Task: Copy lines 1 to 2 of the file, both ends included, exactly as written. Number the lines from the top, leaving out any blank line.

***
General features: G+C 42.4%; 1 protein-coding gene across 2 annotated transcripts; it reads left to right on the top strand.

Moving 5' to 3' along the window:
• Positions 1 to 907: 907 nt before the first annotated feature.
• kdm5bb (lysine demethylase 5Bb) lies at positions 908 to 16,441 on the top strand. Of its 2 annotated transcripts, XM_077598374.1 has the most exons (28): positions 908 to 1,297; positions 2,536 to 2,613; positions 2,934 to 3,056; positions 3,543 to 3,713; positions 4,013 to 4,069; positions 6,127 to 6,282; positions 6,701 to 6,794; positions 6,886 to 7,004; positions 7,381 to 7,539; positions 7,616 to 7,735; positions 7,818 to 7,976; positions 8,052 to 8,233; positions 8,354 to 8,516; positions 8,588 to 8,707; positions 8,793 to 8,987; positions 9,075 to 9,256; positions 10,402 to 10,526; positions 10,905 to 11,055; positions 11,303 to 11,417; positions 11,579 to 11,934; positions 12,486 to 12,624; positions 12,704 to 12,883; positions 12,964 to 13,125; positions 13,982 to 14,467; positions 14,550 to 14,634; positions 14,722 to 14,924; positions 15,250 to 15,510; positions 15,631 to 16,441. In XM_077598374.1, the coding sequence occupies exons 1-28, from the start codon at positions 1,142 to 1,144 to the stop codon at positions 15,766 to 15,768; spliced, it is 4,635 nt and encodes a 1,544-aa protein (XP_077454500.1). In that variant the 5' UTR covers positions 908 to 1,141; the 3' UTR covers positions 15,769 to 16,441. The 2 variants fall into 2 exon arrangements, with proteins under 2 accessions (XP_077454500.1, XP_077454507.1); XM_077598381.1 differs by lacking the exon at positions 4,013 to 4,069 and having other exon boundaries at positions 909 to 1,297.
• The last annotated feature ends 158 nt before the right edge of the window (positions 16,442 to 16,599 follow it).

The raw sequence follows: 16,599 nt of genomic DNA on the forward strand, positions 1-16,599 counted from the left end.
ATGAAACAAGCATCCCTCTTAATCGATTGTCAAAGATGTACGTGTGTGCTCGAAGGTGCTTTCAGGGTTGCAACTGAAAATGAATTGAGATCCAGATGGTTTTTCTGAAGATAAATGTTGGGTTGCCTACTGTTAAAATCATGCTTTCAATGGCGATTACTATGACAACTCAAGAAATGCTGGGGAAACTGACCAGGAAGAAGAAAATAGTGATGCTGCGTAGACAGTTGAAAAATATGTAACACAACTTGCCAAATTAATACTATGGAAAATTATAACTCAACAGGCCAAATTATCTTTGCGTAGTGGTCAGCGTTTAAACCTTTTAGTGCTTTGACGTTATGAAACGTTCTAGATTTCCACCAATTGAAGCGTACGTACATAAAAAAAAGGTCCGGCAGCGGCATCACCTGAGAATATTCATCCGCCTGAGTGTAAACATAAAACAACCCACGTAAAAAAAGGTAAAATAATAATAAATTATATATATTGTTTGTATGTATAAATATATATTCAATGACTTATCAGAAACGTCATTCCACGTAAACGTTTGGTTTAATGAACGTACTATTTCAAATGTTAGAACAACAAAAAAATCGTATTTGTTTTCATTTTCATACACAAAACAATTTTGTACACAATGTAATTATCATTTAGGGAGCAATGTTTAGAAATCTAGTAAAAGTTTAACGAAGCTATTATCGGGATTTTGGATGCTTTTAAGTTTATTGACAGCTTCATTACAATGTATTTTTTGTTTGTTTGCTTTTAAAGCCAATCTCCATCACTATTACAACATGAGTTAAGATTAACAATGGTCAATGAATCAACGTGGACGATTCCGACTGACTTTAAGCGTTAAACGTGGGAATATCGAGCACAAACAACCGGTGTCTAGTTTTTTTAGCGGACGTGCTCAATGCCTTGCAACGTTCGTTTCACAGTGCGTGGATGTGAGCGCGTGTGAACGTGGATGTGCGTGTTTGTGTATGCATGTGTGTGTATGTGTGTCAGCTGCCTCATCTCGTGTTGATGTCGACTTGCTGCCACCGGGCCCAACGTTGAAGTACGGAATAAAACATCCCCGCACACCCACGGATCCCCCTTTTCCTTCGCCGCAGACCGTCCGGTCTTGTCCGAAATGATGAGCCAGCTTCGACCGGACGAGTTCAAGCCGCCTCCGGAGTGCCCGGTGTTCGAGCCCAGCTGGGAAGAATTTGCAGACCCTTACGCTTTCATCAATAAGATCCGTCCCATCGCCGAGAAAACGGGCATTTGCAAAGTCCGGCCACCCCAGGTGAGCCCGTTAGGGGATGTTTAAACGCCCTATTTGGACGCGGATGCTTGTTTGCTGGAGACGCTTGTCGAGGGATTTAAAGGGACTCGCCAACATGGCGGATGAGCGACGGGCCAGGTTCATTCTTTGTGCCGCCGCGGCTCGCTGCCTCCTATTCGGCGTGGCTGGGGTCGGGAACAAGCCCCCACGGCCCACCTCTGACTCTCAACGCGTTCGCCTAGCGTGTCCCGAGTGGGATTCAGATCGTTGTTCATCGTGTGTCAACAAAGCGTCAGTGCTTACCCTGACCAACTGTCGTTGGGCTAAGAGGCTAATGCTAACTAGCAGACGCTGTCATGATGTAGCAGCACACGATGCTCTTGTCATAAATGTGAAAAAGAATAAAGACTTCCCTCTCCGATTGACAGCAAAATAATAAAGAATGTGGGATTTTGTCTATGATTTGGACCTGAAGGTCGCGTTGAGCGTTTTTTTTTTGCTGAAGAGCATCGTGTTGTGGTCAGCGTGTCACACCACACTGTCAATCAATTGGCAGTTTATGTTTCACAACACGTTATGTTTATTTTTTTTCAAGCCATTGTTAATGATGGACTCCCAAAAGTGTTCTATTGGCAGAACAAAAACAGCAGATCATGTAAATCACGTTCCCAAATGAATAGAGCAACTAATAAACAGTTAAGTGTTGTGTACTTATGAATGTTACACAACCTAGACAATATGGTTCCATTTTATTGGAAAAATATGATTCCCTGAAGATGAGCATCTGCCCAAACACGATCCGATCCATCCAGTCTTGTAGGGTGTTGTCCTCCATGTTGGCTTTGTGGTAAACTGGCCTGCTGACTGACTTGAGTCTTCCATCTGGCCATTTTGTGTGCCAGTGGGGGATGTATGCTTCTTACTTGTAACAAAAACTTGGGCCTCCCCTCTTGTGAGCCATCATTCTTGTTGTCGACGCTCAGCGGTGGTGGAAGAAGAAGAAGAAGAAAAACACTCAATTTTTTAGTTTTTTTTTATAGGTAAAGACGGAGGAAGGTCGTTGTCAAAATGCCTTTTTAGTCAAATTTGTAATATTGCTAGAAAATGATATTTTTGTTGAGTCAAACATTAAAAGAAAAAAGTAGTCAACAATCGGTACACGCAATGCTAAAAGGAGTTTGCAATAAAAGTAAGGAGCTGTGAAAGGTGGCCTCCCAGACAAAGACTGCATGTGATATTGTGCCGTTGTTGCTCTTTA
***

General features: G+C 42.4%; 1 protein-coding gene across 2 annotated transcripts; it reads left to right on the top strand.

Moving 5' to 3' along the window: